Invoke-PSImage takes a PowerShell script and embeds the bytes of the script into the pixels of a PNG image. It generates a oneliner for executing either from a file of from the web (when the -Web flag is passed)
Figure 3 The simple working principle of Invoke-PSImage
Since the last 4 bits of the color channel do not have much effect on the color rendering of the final pixel, the picture embedded in the malicious code through Invoke-PSImage is almost the same as the original picture. Hackers' hosting of such a "normal" image on Gist will not raise doubts.

Encrypt important files in your computer and ask for ransom
         The second stage of the load is the execution of the encrypted file and ransomware. The payload is also written in PowerShell language.
         For each computer, the Greystars ransomware virus generates an AES key for encrypting the file and encrypts the AES key with the built-in RSA public key. The RSA public key is stored in a certificate that is hardcoded into the code and is obtained through the PublicKey method of the .NET X509Certificates class. Because the PowerShell language has the flexibility to manipulate .NET methods, Greystars ransomware exploits this feature to make cumbersome key generation and key cryptography use a neat PowerShell language. Figure 4 shows the RSA encryption of AES keys by the Greystars ransomware virus.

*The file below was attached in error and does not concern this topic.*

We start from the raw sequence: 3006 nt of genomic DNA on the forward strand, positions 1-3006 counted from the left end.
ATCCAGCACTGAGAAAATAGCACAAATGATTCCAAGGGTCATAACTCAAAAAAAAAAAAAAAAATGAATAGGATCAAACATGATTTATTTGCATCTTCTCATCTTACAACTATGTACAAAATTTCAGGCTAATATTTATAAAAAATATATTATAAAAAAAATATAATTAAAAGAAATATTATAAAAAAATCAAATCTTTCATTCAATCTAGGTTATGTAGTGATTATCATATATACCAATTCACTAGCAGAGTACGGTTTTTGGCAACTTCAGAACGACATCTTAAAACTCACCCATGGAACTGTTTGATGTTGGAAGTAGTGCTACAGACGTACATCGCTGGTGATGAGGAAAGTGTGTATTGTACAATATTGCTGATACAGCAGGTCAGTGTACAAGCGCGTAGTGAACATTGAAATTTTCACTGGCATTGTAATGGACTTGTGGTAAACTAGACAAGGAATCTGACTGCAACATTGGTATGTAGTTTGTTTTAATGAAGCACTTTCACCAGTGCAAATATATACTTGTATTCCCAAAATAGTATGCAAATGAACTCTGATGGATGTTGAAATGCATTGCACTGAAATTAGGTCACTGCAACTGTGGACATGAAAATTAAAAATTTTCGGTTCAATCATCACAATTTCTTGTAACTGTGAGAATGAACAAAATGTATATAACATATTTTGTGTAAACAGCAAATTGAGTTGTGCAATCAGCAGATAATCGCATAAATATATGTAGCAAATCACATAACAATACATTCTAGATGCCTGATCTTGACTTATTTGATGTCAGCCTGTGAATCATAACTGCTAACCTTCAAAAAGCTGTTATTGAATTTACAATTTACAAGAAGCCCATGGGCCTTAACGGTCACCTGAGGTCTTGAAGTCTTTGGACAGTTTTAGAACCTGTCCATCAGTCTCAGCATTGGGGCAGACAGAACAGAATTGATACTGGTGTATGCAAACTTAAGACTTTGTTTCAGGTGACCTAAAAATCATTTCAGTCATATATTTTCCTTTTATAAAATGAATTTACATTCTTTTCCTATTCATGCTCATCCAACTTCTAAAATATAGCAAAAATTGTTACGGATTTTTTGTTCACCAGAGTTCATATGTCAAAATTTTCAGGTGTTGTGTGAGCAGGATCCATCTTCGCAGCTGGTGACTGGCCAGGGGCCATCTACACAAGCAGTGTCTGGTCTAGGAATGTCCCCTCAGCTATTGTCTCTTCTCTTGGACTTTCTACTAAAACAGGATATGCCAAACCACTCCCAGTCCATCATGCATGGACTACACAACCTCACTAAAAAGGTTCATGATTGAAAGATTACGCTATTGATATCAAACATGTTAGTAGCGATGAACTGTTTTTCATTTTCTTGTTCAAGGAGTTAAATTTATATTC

Figure 4: RSA encryption of AES keys by Greystars ransomware virus

 Greystars ransomware encrypt computer with 422 kinds of file formats, including not only common documents, pictures, database files, but also includes some of the script files required for the server to run, including python scripts, PHP scripts, PowerShell scripts. During the encryption process, the Greystars ransomware virus will avoid other directories except the desktop folder and the document folder in the C drive to ensure the normal operation of the system and end the database-related processes to ensure that the database file is successfully encrypted. Because the Greystars ransomware uses the method of “encrypting the original file à generating a new file ànd deleting the original file”, some directories with only read-only privileges will appear to have the encrypted files that do not exist but the original files are deleted. This results in some The server could not recover the file by paying the ransom. Figure 5 shows the file format encrypted by the Greystars ransomware virus.